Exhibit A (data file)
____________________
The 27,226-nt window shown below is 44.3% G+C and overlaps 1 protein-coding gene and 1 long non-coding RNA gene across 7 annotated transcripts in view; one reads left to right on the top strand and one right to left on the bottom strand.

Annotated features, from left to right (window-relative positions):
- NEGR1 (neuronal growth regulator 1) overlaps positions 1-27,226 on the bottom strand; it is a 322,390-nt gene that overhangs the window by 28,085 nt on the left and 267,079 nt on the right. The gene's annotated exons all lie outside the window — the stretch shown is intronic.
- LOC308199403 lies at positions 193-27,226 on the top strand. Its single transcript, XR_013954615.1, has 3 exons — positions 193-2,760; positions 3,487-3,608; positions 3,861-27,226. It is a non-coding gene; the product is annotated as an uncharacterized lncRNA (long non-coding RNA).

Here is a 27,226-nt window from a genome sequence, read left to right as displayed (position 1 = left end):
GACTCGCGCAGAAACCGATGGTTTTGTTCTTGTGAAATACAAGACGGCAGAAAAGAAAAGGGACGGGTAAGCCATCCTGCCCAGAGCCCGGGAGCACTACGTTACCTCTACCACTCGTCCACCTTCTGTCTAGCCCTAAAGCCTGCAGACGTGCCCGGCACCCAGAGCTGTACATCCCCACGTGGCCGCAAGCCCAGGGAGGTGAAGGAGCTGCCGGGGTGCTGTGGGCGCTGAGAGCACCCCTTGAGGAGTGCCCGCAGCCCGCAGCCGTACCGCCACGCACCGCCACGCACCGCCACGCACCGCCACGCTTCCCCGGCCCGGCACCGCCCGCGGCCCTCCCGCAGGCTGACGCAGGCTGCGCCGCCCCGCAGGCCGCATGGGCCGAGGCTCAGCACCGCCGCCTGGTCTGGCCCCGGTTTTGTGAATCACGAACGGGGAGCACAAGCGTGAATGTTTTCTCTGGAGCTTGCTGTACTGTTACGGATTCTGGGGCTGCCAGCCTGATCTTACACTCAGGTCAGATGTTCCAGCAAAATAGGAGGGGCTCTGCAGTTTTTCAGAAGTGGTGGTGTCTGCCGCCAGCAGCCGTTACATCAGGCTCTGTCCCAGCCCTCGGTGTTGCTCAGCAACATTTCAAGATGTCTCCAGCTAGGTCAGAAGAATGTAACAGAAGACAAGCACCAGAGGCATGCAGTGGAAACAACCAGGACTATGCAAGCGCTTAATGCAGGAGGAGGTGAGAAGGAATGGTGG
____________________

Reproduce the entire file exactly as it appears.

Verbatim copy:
The 27,226-nt window shown below is 44.3% G+C and overlaps 1 protein-coding gene and 1 long non-coding RNA gene across 7 annotated transcripts in view; one reads left to right on the top strand and one right to left on the bottom strand.

Annotated features, from left to right (window-relative positions):
- NEGR1 (neuronal growth regulator 1) overlaps positions 1-27,226 on the bottom strand; it is a 322,390-nt gene that overhangs the window by 28,085 nt on the left and 267,079 nt on the right. The gene's annotated exons all lie outside the window — the stretch shown is intronic.
- LOC308199403 lies at positions 193-27,226 on the top strand. Its single transcript, XR_013954615.1, has 3 exons — positions 193-2,760; positions 3,487-3,608; positions 3,861-27,226. It is a non-coding gene; the product is annotated as an uncharacterized lncRNA (long non-coding RNA).

Here is a 27,226-nt window from a genome sequence, read left to right as displayed (position 1 = left end):
GACTCGCGCAGAAACCGATGGTTTTGTTCTTGTGAAATACAAGACGGCAGAAAAGAAAAGGGACGGGTAAGCCATCCTGCCCAGAGCCCGGGAGCACTACGTTACCTCTACCACTCGTCCACCTTCTGTCTAGCCCTAAAGCCTGCAGACGTGCCCGGCACCCAGAGCTGTACATCCCCACGTGGCCGCAAGCCCAGGGAGGTGAAGGAGCTGCCGGGGTGCTGTGGGCGCTGAGAGCACCCCTTGAGGAGTGCCCGCAGCCCGCAGCCGTACCGCCACGCACCGCCACGCACCGCCACGCACCGCCACGCTTCCCCGGCCCGGCACCGCCCGCGGCCCTCCCGCAGGCTGACGCAGGCTGCGCCGCCCCGCAGGCCGCATGGGCCGAGGCTCAGCACCGCCGCCTGGTCTGGCCCCGGTTTTGTGAATCACGAACGGGGAGCACAAGCGTGAATGTTTTCTCTGGAGCTTGCTGTACTGTTACGGATTCTGGGGCTGCCAGCCTGATCTTACACTCAGGTCAGATGTTCCAGCAAAATAGGAGGGGCTCTGCAGTTTTTCAGAAGTGGTGGTGTCTGCCGCCAGCAGCCGTTACATCAGGCTCTGTCCCAGCCCTCGGTGTTGCTCAGCAACATTTCAAGATGTCTCCAGCTAGGTCAGAAGAATGTAACAGAAGACAAGCACCAGAGGCATGCAGTGGAAACAACCAGGACTATGCAAGCGCTTAATGCAGGAGGAGGTGAGAAGGAATGGTGG